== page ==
The long-awaited Citi Bike expansion into Harlem and the deeper reaches of Brooklyn and Queens will begin next week, the city’s Department of Transportation announced Tuesday.
The rollout will start on Sept. 12, with Citi Bike ultimately adding 2,000 bikes and 140 new stations in neighborhoods including Long Island City, Astoria, Crown Heights and Prospect Heights by the end of the year. The announcement comes as the bike share faces continued pressure to expand into all five boroughs and as competitors have eyed their own launches in the city.
“With this round of Citi Bike expansion, bike share will now cover more than 30 square miles, with more New Yorkers able to take advantage of this fast, affordable, convenient and sustainable transportation option,” DOT Commissioner Polly Trottenberg said in a statement. “More than just adding neighborhoods to the bike share network, Citi Bike is also bringing more bikes and stations to already established neighborhoods.”
Once complete, Citi Bike will have doubled its bicycles on city streets from when it first launched in 2013, growing from 6,000 to 12,000 bikes. Though Citi Bike, the nation’s largest bike share, has yet to reach the Bronx and Staten Island and has had prolonged negotiations with the city as to how to fund a citywide network. Two options have been floated: Either the city can subsidize five-borough Citi Bike service, or it can agree to new terms proposed by Citi Bike that would give Motivate, its operators, exclusive bike share rights throughout the city, among other operational changes.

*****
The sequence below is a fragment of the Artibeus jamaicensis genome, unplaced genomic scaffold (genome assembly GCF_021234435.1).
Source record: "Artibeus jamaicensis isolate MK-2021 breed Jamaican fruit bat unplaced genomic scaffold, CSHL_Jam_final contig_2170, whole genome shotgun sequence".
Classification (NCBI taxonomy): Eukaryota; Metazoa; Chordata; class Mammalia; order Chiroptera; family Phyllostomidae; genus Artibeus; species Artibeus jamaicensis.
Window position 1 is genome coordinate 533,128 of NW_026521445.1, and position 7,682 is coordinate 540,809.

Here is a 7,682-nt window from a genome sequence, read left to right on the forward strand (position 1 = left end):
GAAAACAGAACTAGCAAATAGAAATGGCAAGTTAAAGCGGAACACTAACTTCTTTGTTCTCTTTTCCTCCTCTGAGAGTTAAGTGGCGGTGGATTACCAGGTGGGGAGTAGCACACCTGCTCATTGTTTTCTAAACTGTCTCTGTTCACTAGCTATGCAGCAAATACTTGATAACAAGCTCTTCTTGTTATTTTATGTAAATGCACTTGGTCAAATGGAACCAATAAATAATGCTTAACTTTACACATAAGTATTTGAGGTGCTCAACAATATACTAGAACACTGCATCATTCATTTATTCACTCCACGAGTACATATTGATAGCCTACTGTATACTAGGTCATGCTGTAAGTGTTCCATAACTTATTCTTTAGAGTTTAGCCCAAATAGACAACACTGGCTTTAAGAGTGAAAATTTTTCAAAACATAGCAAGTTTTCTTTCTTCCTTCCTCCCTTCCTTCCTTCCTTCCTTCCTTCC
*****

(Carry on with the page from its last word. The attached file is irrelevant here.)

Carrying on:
“New York City remains committed to the further expansion of bike share,” read the DOT news release on this fall’s expansion. “While there are no current plans to grow beyond this year’s installations, DOT expects to bring bike share to more New Yorkers and is actively exploring all available options for doing so.”
Frustrated with the slow pace of expansion citywide, Queens Councilman Eric Ulrich tweeted following Tuesday’s announcement, “Hipsters Rejoice! CitiBike to Rockaway: Drop Dead!”
During the negotiations, several startup companies expressed interest in launching in New York with an emerging “dockless” bike share model that allows riders to unlock, ride park bikes anywhere they please through a mobile app. One of those companies, Spin, planned a pilot in Rockaway, Queens, for this August before receiving a cease-and-desist letter from the Transportation Department.
Proponents believe dockless service can be more flexible and serve all five boroughs immediately, with critics arguing that any system that allows riders to park their bikes anywhere will create a mess of the city’s already crowded public space. Citi Bike has appeared cool to utilizing such a model.
“I think when you look at how this technology is being used in other places, I don’t think you’d want that in the city of New York,” said Motivate President and CEO Jay Walder, during a tour of Citi Bike’s new Gowanus bike shop in August. “Technology always changes; it always evolves. There are always ways to be able to look at that. Dockless bikes — which isn’t hard technology, it’s not a difficult technology — that’s not the real question. The real question is how bike share fits into the community.”